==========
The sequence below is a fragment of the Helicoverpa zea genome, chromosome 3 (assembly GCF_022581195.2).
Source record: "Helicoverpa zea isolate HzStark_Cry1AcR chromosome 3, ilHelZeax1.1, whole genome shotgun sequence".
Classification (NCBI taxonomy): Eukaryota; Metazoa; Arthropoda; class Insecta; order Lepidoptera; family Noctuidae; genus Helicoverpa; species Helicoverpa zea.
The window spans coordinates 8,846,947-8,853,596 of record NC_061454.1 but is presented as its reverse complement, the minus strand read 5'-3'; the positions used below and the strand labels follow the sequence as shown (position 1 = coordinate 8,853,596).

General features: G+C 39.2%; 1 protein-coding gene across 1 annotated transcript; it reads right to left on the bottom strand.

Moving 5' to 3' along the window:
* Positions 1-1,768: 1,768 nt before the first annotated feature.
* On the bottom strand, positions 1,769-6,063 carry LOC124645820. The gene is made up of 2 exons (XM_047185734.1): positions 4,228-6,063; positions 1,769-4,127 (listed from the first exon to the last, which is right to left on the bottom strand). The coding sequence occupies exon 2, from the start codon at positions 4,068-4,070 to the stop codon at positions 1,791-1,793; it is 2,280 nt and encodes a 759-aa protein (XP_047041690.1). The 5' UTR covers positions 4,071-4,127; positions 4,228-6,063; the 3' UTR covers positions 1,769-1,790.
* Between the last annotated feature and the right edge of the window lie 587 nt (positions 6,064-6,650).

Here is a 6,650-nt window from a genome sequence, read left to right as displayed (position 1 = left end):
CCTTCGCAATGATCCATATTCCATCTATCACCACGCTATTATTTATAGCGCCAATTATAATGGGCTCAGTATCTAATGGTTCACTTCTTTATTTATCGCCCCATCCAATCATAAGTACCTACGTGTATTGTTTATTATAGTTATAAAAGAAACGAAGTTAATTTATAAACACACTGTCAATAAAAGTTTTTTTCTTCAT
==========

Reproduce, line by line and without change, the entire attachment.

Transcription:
The sequence below is a fragment of the Helicoverpa zea genome, chromosome 3 (assembly GCF_022581195.2).
Source record: "Helicoverpa zea isolate HzStark_Cry1AcR chromosome 3, ilHelZeax1.1, whole genome shotgun sequence".
Classification (NCBI taxonomy): Eukaryota; Metazoa; Arthropoda; class Insecta; order Lepidoptera; family Noctuidae; genus Helicoverpa; species Helicoverpa zea.
The window spans coordinates 8,846,947-8,853,596 of record NC_061454.1 but is presented as its reverse complement, the minus strand read 5'-3'; the positions used below and the strand labels follow the sequence as shown (position 1 = coordinate 8,853,596).

General features: G+C 39.2%; 1 protein-coding gene across 1 annotated transcript; it reads right to left on the bottom strand.

Moving 5' to 3' along the window:
* Positions 1-1,768: 1,768 nt before the first annotated feature.
* On the bottom strand, positions 1,769-6,063 carry LOC124645820. The gene is made up of 2 exons (XM_047185734.1): positions 4,228-6,063; positions 1,769-4,127 (listed from the first exon to the last, which is right to left on the bottom strand). The coding sequence occupies exon 2, from the start codon at positions 4,068-4,070 to the stop codon at positions 1,791-1,793; it is 2,280 nt and encodes a 759-aa protein (XP_047041690.1). The 5' UTR covers positions 4,071-4,127; positions 4,228-6,063; the 3' UTR covers positions 1,769-1,790.
* Between the last annotated feature and the right edge of the window lie 587 nt (positions 6,064-6,650).

Here is a 6,650-nt window from a genome sequence, read left to right as displayed (position 1 = left end):
CCTTCGCAATGATCCATATTCCATCTATCACCACGCTATTATTTATAGCGCCAATTATAATGGGCTCAGTATCTAATGGTTCACTTCTTTATTTATCGCCCCATCCAATCATAAGTACCTACGTGTATTGTTTATTATAGTTATAAAAGAAACGAAGTTAATTTATAAACACACTGTCAATAAAAGTTTTTTTCTTCAT